Works in the Herald 1934
THE GIFT OF FLOWERS
Do We Appreciate It?

I have often wondered how many young Australians will yet be born and grow into manhood, lacking nearly all knowledge and appreciation of the glorious world of flowers.

In the remoter Mallee and in those northern fringes of civilisation amongst the saltbush and red sand, save, in the one case, for the brief florescence of a short-lived spring, and, in the other, for some sudden splash of the magical Sturt-Pea - that desert miracle - the wonderful world of color is denied them.

Their eyes trained to gaze everywhere upon neutral monotony, the wonder is that such lands breed such splendid men.

Not that the elder people lack all sense of beauty; but fierce summers make the tending of even a miniature garden an arduous task for which they have neither time nor water to spare.

Who, having read it, does not remember the piteous pleading of Henry Lawson's aesthetically starved bush-wife? Through sun-bleached years she had nursed that one spot of blessed color in a gaunt grey land - a pathetic little plot in the hard-baked earth - drenching it daily with the greasy domestic dish-water; weekly with the weekday suds. And now, upon her death-bed, she pleads with the sorrowing but half-comprehending children: "Don't - don't fergit to water them geraniums."

Not that I would retouch or amplify that already overdrawn picture of an inhospitable, arid and featureless Australian interior, unvisited by the blessing of flowers.

That sometimes gloriously beautiful land has already been traduced and vilified by chance visitors with a luckless gift for literary expression.

Yet, in the interests of truth it must be admitted that there are places - many places, such as I write of now, where lack of rain and the rigors of life hard-lived rob men of much that all men's lives should hold.

My own early youth was spent in such a land; and, although I found sudden beauty in many a spreading parrot-haunted red-gum or along some shaded creek-bank in the spring, all knowledge of garden flowers, save here and there a forlorn, stunted but jealously nurtured rose bush or a straggling creeper, amazing tenacious of line, was denied me, in early childhood.

Suddenly, because of a threat of blindness, induced by persistent "sandy-blight," I was rushed south to a specialist. And here, for three glorious weeks, I dwelt in a garden-lined suburban street. That, I swear, as much as the specialist, saved and restored my eyesight.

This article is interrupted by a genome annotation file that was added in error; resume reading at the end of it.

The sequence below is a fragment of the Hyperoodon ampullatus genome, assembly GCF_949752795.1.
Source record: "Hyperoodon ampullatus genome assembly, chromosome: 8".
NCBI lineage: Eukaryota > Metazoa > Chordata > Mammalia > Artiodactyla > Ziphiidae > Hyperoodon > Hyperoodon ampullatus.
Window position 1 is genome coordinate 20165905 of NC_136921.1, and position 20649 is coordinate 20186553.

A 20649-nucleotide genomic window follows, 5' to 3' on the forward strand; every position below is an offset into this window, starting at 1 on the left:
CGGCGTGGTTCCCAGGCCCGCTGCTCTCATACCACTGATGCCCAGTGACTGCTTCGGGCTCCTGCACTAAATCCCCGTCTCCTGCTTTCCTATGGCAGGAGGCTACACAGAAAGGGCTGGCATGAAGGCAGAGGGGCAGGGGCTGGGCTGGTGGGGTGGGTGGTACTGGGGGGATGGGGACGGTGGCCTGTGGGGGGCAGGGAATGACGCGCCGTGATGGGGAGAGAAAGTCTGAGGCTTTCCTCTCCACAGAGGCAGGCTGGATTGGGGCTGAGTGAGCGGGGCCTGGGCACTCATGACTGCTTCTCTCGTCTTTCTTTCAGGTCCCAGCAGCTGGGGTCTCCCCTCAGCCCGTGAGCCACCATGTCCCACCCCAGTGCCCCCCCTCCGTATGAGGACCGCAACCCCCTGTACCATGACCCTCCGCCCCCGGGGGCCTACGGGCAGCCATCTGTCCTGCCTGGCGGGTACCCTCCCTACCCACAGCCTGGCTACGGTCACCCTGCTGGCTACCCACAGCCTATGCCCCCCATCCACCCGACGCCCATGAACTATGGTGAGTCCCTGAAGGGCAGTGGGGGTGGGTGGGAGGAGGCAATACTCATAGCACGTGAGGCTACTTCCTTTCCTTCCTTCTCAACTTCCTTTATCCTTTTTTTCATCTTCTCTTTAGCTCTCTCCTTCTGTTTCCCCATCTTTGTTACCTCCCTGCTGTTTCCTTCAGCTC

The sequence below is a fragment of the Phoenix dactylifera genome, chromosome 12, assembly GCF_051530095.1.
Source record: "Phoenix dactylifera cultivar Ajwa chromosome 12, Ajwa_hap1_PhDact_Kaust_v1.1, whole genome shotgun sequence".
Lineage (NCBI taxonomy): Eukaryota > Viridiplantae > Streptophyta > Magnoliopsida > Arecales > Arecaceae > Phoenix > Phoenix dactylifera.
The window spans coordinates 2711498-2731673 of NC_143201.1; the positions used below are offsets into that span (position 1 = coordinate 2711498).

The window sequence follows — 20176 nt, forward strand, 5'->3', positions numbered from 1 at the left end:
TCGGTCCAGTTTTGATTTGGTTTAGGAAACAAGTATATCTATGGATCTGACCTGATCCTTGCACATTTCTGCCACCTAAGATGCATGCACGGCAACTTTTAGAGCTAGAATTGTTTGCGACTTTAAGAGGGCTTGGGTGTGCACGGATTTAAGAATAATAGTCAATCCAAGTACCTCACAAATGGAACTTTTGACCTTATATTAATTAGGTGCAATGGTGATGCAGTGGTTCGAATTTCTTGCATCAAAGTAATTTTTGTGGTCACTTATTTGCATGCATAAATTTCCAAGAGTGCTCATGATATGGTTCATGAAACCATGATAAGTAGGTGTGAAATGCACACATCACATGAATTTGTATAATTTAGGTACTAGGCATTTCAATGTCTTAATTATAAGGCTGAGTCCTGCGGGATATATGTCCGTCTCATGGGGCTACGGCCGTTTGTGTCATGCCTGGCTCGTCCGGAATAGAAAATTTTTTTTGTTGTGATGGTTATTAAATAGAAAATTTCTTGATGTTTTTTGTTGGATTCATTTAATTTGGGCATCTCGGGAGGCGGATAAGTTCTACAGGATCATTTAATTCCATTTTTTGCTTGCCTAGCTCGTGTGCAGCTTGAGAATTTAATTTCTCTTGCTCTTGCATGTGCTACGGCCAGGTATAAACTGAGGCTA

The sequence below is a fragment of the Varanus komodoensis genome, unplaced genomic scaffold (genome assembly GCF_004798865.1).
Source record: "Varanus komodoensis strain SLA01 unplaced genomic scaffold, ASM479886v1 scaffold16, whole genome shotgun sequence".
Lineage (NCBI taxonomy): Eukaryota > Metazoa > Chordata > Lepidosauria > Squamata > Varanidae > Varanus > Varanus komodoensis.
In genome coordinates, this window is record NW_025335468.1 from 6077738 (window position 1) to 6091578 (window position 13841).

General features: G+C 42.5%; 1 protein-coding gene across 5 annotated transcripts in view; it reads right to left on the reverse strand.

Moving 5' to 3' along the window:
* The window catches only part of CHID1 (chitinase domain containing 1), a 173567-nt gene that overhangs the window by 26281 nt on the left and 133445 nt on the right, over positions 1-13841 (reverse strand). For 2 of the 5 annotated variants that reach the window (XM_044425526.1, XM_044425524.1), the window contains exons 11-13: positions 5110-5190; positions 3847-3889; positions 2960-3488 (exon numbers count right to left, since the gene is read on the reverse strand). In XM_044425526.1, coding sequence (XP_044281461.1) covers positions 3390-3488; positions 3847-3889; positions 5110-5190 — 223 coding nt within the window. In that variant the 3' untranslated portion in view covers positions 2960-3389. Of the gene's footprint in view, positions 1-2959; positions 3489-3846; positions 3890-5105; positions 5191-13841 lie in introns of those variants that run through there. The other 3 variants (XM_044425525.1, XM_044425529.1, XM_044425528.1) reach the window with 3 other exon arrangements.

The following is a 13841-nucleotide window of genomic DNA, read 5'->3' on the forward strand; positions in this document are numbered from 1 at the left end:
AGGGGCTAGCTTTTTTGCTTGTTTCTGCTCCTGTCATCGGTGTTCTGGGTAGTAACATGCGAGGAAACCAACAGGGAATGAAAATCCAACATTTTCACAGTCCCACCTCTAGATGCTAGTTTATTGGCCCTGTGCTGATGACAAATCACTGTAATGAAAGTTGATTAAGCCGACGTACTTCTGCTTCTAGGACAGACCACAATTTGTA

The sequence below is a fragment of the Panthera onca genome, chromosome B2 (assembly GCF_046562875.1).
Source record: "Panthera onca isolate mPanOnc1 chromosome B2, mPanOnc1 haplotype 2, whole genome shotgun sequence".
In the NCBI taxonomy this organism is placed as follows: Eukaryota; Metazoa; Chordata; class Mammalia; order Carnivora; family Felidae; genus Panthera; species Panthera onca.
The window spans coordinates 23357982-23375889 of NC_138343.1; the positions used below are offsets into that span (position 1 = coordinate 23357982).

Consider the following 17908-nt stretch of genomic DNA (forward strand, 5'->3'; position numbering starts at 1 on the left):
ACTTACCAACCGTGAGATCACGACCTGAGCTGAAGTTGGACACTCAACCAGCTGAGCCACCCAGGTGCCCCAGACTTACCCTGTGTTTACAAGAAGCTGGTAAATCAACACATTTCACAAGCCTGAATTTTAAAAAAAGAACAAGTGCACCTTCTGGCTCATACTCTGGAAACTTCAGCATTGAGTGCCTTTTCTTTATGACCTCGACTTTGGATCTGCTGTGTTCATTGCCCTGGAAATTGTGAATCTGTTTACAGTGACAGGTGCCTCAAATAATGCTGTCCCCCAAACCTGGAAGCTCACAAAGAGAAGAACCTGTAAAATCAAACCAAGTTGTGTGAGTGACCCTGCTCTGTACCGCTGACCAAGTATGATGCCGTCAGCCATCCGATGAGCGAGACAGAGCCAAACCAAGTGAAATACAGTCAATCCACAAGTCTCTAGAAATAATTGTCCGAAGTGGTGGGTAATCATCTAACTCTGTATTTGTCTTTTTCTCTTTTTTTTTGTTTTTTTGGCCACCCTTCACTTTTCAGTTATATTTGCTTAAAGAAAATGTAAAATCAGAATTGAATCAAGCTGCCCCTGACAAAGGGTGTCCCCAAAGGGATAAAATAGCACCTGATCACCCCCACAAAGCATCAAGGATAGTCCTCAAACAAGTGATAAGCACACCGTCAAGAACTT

And it was here, at the age of five (or a little more) that too potent beauty drew from me the earliest evidence of my adult guilt, and I wrote my first and, for me, most famous rhyme:-

   "Oh, I love to live in Norwood
      Where the flowers do sent the air
   And take a walk at sunset
      When the evening is cool and fair."

The metre is faulty, I am prepared to admit, and the spelling not of the highest order. Also, the lines may lack a little of the polish and much of the hidden blarney that comes, unfortunately, with the growth of craftsmanship; but if ever lines were written straight from the heart, and unalloyed by art or artifice, then these lines surely were. They told in them the lament of a young soul robbed of its birthright.

And now, compensated in later years for deprivations of the child, as I sit to write this in pleasant sunlight, surrounded by a wealth of varied bloom, my mind goes to those other children situated today as I was in those earlier years. And one wonders if something cannot be done about it.

Surely there is fine work to be done by a league of flower-lovers with expert advice at their call; and surely certain lovely flowers and plants and tress suitable to these districts might be discovered, and information broadcast as to their care and growth.

I dare say much is being done these days in the way of school gardens; but very much more can not be too much; for I am one who believes that the gift of blooms and their proper appreciation foes far in determining the character of an individual - and I even dare say of a whole nation.

Sow me the greedy, grasping, soulless capitalist or the blatant, brother-hating bolshevik who was reared and nurtured in a garden rich with flowers - and I shall make ready to deny my philosophy.

"Den"
Herald, 28 November 1934, p6

Copyright © Perry Middlemiss 2005